The interest rate equation is interpreted as the policy reaction function of the central bank. The interest rate we use is the official cash rate, the interest rate in the overnight money market in Australia.^{[14]} The policy reaction function of the central bank depends contemporaneously on three variables: the oil price variable, the domestic monetary aggregate and the nominal exchange rate. The oil price variable is included as a proxy for anticipated inflation. The justification for excluding output and the price level is based upon the timing of information; that is, measures of these variables are not available at the time policy is set. For the price level, this is reasonable since we have included a variable to act as a measure of anticipated inflation. For output, however, one should be aware we are restricting the monetary authorities from responding to any indicators of future output apart from those specified in the model.
Finally, an important omission from the policy reaction function is the US interest rate. Kim and Roubini justify this by arguing that for domestic monetary authorities the information in changes to the Federal Funds rate, expected or unexpected, is dominated by the information in the movements of the nominal exchange rate. This contrasts with Cushman and Zha's model for Canada, which includes the US Federal Funds rate in the domestic policy reaction function. Cushman and Zha (1997) (CZ hereafter) argue that inclusion of this variable is important in specifying their model. To foreshadow our results, we find it necessary to follow CZ and include the contemporaneous US Federal Funds rate in the domestic interest rate equation in order to obtain sensible dynamic responses. This is also a source of difference between our model and Dungey and Pagan as the latter also exclude the foreign interest rate (contemporaneously) from their domestic interest rate equation.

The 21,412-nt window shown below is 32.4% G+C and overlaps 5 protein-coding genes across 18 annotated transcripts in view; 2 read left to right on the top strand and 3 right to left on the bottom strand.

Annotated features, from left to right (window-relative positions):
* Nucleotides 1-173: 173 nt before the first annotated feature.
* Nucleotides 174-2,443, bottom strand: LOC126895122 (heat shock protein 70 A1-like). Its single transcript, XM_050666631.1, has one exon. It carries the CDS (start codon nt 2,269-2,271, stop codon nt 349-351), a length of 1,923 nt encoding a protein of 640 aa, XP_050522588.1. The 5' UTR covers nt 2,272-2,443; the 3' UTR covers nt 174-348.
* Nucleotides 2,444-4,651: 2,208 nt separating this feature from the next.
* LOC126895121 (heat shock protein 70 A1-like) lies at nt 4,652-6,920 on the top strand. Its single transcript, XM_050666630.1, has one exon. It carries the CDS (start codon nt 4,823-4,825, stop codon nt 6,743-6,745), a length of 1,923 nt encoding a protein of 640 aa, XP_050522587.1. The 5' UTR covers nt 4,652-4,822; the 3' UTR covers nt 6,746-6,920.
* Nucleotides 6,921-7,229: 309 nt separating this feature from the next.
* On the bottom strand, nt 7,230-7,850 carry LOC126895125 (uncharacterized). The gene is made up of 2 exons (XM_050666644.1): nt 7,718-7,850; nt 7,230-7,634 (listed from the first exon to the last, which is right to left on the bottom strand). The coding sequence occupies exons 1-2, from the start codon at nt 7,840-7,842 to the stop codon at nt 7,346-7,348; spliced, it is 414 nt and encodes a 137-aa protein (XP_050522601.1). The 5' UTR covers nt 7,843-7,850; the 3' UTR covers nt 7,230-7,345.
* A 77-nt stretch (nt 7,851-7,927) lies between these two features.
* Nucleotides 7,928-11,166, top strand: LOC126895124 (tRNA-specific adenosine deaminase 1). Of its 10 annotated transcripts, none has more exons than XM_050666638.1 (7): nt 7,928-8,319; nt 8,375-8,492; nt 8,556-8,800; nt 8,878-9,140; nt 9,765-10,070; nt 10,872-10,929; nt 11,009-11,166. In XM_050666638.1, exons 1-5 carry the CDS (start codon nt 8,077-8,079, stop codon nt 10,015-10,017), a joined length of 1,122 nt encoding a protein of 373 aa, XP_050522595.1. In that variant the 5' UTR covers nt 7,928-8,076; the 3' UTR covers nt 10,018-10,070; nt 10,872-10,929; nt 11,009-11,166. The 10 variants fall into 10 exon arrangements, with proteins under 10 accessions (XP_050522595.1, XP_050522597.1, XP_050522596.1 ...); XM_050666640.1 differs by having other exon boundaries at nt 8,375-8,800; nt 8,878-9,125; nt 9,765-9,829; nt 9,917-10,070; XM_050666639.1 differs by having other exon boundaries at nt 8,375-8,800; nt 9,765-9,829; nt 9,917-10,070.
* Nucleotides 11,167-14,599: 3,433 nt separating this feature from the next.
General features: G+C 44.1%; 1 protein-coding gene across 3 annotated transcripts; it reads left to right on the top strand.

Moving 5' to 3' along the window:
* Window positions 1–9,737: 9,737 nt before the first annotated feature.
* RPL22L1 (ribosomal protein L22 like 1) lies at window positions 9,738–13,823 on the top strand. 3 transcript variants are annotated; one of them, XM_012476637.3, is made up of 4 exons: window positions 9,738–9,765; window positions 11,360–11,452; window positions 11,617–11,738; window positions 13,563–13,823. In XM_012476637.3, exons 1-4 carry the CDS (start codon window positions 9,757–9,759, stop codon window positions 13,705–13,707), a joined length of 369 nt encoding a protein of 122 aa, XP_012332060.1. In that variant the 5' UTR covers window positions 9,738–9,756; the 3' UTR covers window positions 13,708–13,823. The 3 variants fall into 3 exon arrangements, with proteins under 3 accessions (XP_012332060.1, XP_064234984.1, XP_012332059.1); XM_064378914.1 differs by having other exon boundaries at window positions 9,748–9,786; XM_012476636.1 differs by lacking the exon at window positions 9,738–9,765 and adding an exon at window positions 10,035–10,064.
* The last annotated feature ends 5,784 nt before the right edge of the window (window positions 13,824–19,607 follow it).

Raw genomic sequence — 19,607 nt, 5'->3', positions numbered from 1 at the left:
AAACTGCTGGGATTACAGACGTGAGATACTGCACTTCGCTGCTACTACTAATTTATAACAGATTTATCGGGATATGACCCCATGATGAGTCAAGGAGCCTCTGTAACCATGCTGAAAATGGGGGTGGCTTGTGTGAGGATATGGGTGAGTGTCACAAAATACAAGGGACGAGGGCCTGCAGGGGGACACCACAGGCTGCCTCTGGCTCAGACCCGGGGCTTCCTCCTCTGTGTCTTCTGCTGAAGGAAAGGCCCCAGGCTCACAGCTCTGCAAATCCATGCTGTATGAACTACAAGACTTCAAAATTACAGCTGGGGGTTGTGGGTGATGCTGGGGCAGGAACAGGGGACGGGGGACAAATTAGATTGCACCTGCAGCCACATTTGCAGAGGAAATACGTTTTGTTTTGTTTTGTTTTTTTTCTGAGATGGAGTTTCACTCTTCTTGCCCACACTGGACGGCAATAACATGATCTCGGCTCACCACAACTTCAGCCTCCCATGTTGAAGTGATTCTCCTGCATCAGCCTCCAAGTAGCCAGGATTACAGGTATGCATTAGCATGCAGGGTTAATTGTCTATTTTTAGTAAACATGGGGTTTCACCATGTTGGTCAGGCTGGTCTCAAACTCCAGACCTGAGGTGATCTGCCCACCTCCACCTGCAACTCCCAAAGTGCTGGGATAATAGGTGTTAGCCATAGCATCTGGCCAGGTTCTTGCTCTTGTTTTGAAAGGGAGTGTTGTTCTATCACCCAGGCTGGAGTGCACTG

The monetary aggregate equation is specified as a standard money demand equation, dependent upon output, prices and interest rates. We use a measure of M1, consistent with KR. One aspect of this specification is that we do not restrict =1 so that we would be modelling a demand for real balances (as, for example, CZ do). Were we to impose this restriction we would also have to consider how we wish to model the dynamic adjustment of money demand – in terms of nominal or real balances. For simplicity, we follow KR and leave the contemporaneous and dynamic relationships unrestricted with a possible loss of efficiency.
Finally, the exchange rate is treated as dependent upon all innovations of the model. This reflects the fact that the exchange rate is a financial variable and reacts quickly to all information. A similar argument is employed in CZ.
It is instructive to highlight the similarities between the KR model and the CZ model. Although the KR model is much smaller in dimension, the two models share, to a considerable extent, the same structure for money demand and supply. For money demand, the specifications are identical in terms of exclusion restrictions. The only difference is that the coefficients on m and p are restricted to be equal and opposite signs in CZ. The money supply or interest rate equation is also nearly identical in structure, the only difference being that CZ include the Federal Funds rate, as already mentioned. So, to summarise, both KR and CZ impose effectively the same non-recursive structure for the monetary components of the model.